Friday, June 27, 2008

Rangers Off-Season Primer

While other NHL teams have been busy making (admittedly nominal) trades, waiving/buying out players and locking up their valued RFAs into long term deals, the Rangers have been inactive in dishing out new deals for the upcoming season. GM Glen Sather may be waiting to see what he can buy at the supermarket on July 1st before committing to his veterans. But like any true blue Rangers fan, I have my own ideas on where the Rangers stand this summer:


Sean Avery. The big stat is the Rangers record with (50-20-10) and without (9-13-3) him in the line-up. But no matter how much Avery's agent Pat Morris flogs that fact to Sather and anyone else who will listen, we all know that only three lockerrooms are big enough for Avery's ego - New York, Los Angeles and Toronto - and Slats knows it too. With Marc Crawford out in LA and Darcy Tucker being bought out of his contract in Toronto, those are real possibilities.

If Avery could keep the crap that comes out of his mouth on the ice, he'd be worth every penny of the $4M he's asking for. But, alas, that never will be. Avery's self-imposed media gag late last season proved that he can cease being a distraction for small stretches, but will he show the same discipline without Brendan Shanahan in the dressing room, should Shanny find himself facing retirement?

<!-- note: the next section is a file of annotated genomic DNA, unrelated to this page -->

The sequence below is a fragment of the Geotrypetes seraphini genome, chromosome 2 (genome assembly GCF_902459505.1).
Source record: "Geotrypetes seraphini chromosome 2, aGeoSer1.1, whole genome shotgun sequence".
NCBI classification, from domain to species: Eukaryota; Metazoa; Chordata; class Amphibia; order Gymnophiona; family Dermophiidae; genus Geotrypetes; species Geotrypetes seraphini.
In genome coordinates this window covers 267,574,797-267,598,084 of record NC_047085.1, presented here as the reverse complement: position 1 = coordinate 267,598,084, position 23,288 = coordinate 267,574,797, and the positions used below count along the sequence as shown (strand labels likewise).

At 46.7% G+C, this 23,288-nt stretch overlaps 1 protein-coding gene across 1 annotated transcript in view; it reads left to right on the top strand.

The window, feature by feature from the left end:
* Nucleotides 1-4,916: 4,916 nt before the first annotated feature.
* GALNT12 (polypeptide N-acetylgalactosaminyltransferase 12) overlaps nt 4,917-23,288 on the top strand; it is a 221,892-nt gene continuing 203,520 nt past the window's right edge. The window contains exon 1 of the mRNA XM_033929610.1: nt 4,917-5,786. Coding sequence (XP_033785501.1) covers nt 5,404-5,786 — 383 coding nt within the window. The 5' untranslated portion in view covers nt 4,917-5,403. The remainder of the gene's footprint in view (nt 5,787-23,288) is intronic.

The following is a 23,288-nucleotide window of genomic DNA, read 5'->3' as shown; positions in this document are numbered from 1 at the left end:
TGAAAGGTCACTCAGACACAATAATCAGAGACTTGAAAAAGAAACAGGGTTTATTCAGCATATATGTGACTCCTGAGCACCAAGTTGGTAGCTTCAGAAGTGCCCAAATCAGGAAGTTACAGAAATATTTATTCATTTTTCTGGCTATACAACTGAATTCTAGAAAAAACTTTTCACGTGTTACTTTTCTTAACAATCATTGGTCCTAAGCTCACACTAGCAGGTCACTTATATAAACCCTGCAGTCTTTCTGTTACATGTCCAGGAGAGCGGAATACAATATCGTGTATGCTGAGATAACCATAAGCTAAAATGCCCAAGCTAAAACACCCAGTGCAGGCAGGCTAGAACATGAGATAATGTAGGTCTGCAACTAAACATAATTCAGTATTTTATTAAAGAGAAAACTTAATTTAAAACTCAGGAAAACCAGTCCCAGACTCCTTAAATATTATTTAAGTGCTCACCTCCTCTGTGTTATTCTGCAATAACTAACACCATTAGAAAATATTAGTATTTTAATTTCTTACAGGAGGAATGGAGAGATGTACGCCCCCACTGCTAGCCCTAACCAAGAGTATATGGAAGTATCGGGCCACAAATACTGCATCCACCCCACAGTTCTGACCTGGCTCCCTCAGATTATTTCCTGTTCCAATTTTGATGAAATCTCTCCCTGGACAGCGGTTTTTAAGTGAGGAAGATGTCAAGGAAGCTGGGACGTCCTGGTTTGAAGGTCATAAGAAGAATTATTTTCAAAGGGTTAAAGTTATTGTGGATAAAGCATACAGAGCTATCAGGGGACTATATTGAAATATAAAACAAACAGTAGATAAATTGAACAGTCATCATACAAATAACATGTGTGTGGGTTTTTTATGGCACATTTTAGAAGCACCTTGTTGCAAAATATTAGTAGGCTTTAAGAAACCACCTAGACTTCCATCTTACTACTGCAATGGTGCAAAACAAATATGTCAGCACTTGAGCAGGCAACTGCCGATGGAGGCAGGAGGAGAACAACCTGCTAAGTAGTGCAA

The Rangers have a ton of thinkers on their roster, but not a lot of raw emotion. I'm in the camp to resign Avery, if for no other reason than if he's not playing in New York I'd hate his guts. Although, I grudgingly admit I did find his turn in Men's Vogue amusing).

Jaromir Jagr. The dilemma is not if Jagr should return to the Rangers for another year (at a salary closer to his price with the Caps' discount), but whether he should continue to be captain. The Stars managed to strip Mike Modano of his "C" while still allowing the former all-star to keep his dignity. It's no secret Jags is a bit "special" with a reputation for requiring kid glove treatment. But let's not forget he took a drubbing last year for his relative lack of scoring and didn't do the disappearing act he did in Washington. In fact, he was even witnessed back checking on occasion.

The Rangers didn't sign Chris Drury to not wear a letter on his chest. He's expected to be a leader on this team, and he's a more productive player when he bears that responsibility. Just ask Flames fans how effective Drury is when he's put in a purely scoring role. His numbers in Calgary were mighty close to his stats last year (read: underachieving). If Jagr can take a page from Modano's book and pass the captaincy to the Rangers' next wave, then resign him.

Brendan Shanahan. I know he played through injury for much of last season, but he's lost a step between 06/07 and 07/08. I don't see the trend reversing in 08/09. If the Rangers were a three line team, I'd advocate resigning Shanahan for his leadership and effectiveness on the PP and PK. But coach Tom Renney likes to roll four lines and that leaves Shanny with too much even strength time.